Turn off red-eye reduction. It will make your subject blink just as the "real" flash fires. Besides, your image-editing software can do a better job. The exception to this rule is when you are going to automatically print (or have printed) your pictures without prior computer editing.
The image you see in the LCD can be misleading. Do a test exposure and check the histogram. If the histogram curve starts and ends at the very ends of the histogram (see Figure 1), you've captured as much brightness range as your camera can handle. If your camera's LCD can be adjusted for brightness, make the preview look like a properly exposed image.
Pop up your flash when shooting in bright sunlight, especially when shooting subjects that are less than 15 feet from the camera. It is a good idea to cover the flash with tissue or a diffuser so that the flash doesn't overpower the existing light or cast a hard shadow of its own.
Re-format your cards in the camera as soon as they've been downloaded in the field. Do not reformat your cards on the computer -- you may risk making the card unreadable in your camera.
When you return to home base, immediately download the pictures from your camera or portable hard drive to your "workhorse" computer (see Image Organization Workflow, below).
The camera will automatically number each photo it takes (and should do so without duplicating those numbers when you reformat or change a card). Note the image number of critical photos. A pocket recorder is a great help for noting those numbers and a description of the subject as you shoot. Later, this will help greatly in helping you to find and rename your images and when you correspond with the subject or client.
Image-Organization Workflow Hints
You've got a "camera" full of images. What's next? Consider these hints for organizing all those great shots.
If you shoot and process images in volume, get the fastest computer with the biggest hard drive and the most memory that you can afford. Of course, you can grow into this, but don't be short-sighted. You won't believe how fast you'll collect images.
Download through Firewire or USB 2.0 if possible. If your computer doesn't have either of these connections, you can install a PCI expansion card. If your camera doesn't have either of these connections, download through a card reader instead. If you have three or four cards to read, you'll save yourself between 15 and 45 minutes each time you download.
Use iPhoto or Photoshop Album 2.0 to copy files from the camera or card reader to your computer. (If you don't already have it, Photoshop Album will cost you only $49.95 and is significantly more versatile than other price-competitive "thumbnail" image trackers. You can't yet get Album for the Mac, but iPhoto is part of the Mac OS and performs very similar functions to Album.) This will simultaneously add them to the "album" or "catalog," then make it easy to batch rename, tag (classify), and sort them so that you can easily find them. The benefits to doing this are too numerous to cram into this space, so if you're not already familiar with how these programs work, visit the appropriate Apple or Adobe web sites.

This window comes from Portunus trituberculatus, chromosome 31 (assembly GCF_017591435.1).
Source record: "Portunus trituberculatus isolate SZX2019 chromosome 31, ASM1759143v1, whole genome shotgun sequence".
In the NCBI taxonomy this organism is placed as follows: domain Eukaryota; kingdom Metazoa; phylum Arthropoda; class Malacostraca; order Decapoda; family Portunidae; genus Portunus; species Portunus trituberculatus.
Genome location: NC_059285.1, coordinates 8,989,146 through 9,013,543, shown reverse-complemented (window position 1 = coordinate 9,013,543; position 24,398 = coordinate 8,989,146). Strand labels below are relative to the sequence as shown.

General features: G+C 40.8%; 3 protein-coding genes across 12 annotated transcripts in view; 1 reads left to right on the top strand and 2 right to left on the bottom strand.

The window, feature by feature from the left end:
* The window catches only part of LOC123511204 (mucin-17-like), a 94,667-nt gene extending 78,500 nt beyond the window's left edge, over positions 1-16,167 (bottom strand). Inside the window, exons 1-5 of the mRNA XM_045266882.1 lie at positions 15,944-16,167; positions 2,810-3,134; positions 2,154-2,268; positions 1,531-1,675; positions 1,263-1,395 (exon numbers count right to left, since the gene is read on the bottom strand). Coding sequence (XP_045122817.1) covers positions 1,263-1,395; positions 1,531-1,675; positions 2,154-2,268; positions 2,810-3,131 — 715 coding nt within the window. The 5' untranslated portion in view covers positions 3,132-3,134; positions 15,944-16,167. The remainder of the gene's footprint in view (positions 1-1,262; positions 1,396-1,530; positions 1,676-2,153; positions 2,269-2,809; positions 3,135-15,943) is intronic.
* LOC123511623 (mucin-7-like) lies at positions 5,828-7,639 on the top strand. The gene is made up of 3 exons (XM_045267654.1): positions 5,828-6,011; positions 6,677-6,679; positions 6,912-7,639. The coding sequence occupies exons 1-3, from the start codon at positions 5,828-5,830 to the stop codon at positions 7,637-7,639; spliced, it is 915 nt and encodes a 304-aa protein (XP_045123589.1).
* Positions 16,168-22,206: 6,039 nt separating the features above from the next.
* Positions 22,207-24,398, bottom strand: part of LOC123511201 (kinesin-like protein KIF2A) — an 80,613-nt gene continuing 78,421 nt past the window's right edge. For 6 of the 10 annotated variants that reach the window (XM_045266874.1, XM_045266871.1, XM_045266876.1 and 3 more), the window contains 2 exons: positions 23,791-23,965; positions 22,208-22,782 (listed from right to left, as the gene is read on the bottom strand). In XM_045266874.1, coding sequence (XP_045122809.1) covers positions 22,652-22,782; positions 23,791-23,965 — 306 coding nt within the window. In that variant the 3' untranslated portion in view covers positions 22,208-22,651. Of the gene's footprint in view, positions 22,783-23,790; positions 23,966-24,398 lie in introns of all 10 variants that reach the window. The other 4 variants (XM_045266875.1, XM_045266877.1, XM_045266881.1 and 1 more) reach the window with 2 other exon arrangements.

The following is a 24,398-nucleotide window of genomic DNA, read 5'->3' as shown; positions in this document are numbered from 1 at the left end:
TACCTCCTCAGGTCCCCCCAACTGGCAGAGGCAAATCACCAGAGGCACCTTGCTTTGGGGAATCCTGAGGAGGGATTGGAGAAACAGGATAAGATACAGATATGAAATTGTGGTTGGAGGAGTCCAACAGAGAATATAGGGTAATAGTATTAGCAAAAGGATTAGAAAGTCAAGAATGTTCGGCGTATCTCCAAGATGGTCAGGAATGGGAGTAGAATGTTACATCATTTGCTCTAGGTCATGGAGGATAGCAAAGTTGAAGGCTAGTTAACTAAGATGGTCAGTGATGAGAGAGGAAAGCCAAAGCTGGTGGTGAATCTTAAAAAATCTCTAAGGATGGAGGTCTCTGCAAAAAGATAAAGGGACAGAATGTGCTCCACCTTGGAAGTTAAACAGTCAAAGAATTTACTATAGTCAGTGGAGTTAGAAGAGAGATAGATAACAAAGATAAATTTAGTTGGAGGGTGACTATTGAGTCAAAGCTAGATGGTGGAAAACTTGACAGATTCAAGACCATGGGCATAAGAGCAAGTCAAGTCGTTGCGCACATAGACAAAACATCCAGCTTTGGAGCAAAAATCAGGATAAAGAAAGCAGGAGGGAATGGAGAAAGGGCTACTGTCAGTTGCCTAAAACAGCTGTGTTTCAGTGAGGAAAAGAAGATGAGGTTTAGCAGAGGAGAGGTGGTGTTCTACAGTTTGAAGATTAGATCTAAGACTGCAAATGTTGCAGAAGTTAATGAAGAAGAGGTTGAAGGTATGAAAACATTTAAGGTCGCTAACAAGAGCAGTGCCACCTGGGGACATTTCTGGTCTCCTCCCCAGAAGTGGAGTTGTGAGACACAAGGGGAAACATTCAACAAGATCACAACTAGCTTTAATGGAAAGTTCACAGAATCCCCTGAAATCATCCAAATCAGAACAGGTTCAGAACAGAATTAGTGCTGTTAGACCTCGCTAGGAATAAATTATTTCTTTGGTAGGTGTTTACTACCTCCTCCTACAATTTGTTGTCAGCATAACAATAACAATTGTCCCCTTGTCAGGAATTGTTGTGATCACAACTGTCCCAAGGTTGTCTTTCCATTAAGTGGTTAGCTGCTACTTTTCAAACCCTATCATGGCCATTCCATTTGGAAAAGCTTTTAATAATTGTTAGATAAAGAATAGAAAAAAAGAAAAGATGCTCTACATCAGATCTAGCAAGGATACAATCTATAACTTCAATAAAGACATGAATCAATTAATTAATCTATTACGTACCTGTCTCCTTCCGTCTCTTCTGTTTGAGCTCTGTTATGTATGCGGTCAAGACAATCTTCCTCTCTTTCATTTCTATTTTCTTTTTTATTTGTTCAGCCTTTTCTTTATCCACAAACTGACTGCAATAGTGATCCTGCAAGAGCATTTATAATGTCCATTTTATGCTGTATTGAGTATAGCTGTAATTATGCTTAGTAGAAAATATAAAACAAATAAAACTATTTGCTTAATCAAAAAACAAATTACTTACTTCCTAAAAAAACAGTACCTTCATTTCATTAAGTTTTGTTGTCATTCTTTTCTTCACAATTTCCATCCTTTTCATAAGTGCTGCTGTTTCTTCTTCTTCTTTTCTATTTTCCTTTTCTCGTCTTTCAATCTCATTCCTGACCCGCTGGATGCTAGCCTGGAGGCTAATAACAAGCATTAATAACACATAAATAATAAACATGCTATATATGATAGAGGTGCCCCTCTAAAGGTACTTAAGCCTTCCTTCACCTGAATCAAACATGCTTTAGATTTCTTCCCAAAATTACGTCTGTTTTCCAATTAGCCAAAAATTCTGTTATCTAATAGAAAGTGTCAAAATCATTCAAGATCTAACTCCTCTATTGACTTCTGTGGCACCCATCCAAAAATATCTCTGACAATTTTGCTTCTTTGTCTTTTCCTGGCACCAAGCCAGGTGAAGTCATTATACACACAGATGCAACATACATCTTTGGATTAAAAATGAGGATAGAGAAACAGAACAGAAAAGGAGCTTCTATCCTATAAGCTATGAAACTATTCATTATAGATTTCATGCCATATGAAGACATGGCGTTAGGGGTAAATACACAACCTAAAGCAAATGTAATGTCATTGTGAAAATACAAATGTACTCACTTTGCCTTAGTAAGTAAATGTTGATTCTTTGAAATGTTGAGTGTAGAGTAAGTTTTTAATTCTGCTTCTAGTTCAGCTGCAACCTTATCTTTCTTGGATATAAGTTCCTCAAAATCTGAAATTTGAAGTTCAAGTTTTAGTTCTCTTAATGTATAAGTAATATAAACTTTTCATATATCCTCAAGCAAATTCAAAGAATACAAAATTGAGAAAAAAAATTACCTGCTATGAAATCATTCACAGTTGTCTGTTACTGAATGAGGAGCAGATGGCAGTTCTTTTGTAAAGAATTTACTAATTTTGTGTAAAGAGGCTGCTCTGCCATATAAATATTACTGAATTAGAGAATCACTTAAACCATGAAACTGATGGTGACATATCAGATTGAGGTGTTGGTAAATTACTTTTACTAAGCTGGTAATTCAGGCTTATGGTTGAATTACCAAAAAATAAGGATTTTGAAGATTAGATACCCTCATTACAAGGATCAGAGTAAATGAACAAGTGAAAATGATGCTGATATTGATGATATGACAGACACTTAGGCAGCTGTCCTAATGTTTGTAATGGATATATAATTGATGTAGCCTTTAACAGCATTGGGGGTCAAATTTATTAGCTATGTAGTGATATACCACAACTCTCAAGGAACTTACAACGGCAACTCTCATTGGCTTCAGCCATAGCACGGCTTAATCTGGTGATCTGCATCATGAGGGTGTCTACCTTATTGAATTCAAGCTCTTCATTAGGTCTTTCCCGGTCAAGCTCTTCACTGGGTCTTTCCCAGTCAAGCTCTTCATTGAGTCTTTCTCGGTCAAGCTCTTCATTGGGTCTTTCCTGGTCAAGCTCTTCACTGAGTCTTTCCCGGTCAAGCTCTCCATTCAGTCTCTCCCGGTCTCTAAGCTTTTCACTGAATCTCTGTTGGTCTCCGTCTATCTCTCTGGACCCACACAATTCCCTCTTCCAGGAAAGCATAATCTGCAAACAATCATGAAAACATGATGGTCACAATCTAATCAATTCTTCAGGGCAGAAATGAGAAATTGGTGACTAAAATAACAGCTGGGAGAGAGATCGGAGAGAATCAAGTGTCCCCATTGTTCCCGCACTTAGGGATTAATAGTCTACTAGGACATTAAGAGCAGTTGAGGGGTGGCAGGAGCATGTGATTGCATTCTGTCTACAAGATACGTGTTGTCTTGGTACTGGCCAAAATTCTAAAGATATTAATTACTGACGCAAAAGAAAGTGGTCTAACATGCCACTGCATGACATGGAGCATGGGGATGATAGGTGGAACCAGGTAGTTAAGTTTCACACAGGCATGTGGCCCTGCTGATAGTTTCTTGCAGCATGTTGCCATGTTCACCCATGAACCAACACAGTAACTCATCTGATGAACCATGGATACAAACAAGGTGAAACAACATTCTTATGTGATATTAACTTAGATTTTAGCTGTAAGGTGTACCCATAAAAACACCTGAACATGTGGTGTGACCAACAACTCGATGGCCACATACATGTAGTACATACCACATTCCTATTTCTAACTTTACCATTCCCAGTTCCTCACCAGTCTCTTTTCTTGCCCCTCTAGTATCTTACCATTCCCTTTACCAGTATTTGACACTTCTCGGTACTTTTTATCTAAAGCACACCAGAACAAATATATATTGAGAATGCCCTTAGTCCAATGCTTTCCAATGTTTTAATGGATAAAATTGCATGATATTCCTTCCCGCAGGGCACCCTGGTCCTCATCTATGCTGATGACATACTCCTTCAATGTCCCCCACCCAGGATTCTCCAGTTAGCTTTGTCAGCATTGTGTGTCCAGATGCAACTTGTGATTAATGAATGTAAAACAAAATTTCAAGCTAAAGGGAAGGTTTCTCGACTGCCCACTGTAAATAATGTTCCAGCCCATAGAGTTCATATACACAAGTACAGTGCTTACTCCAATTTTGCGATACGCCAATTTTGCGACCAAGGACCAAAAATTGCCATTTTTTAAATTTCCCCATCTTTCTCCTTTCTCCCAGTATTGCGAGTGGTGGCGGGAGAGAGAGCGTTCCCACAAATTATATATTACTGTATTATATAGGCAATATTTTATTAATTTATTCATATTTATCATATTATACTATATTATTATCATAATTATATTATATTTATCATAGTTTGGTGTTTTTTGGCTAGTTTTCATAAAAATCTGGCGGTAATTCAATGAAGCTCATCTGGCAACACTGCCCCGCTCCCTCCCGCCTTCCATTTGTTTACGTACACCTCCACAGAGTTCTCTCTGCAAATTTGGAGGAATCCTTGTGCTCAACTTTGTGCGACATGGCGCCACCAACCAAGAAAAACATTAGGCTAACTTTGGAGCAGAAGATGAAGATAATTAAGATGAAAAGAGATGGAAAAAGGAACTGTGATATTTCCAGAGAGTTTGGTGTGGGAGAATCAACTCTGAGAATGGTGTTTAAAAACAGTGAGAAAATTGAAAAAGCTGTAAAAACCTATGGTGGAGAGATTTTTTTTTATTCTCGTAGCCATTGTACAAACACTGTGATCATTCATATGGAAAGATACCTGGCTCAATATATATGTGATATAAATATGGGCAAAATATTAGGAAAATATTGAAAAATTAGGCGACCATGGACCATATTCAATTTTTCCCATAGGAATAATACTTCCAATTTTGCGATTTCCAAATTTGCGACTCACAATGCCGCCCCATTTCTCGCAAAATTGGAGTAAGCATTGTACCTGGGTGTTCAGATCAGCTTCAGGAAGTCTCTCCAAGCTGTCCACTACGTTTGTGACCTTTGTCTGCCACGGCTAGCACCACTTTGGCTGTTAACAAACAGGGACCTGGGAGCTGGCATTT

Batch rename all images in Album (you can elaborate on the batch renaming later in Photoshop CS or Adobe Photoshop Elements 2.0).
In creating the file names you substitute for the camera's cryptic file-naming system, use the following image name components: job number, subject category, subject, date, and sequential number (this should be added automatically by the computer). As you gain experience, you may want to "bend and polish" the above suggested file-naming system.
Tag (Album) or Keyword (iPhoto) all images by category.
Export to a "proofing library" of downsized JPEGs large enough to make the most likely proof prints from, use as photos in a web gallery, or use for emailing. These small images are also handy for high-speed experimentation. Once your experimentation on the low-res copy has been done, you can perform only the needed steps on the high-res image -- but be sure to duplicate it first, so that you don't destroy the data in your original.
Back up the files you've just downloaded to a CD-RW disk.
Copy full CD-RW disks to a pair of CDs. Store one of these off-site.
When the CD-RW disks are full, burn the proofing library to a CD or DVD disk. DVD disks hold six to seven times as many images, but aren't nearly as universally used, in case you need to load those files onto another computer. If you have both types of drives, back up to both media. Now you can reformat and reuse the CD-RW disk.
This article has suggested a workflow for preparing for a shoot, shooting procedure, and for downloading, cataloguing, tracking, and archiving the image files that result. Stay tuned for the next article, where we'll present workflow suggestions for image editing, extracting images for use in composite photos, doing backups of each of your work stages, and for communicating with your images in various ways.
has been a photographer, both full- and part-time, for nearly five decades. In addition to countless articles, Ken has written 17 books on web design, Flash, Photoshop, and digital photography. His latest book, for O'Reilly, Digital Photography: Expert Techniques, was released in March 2004.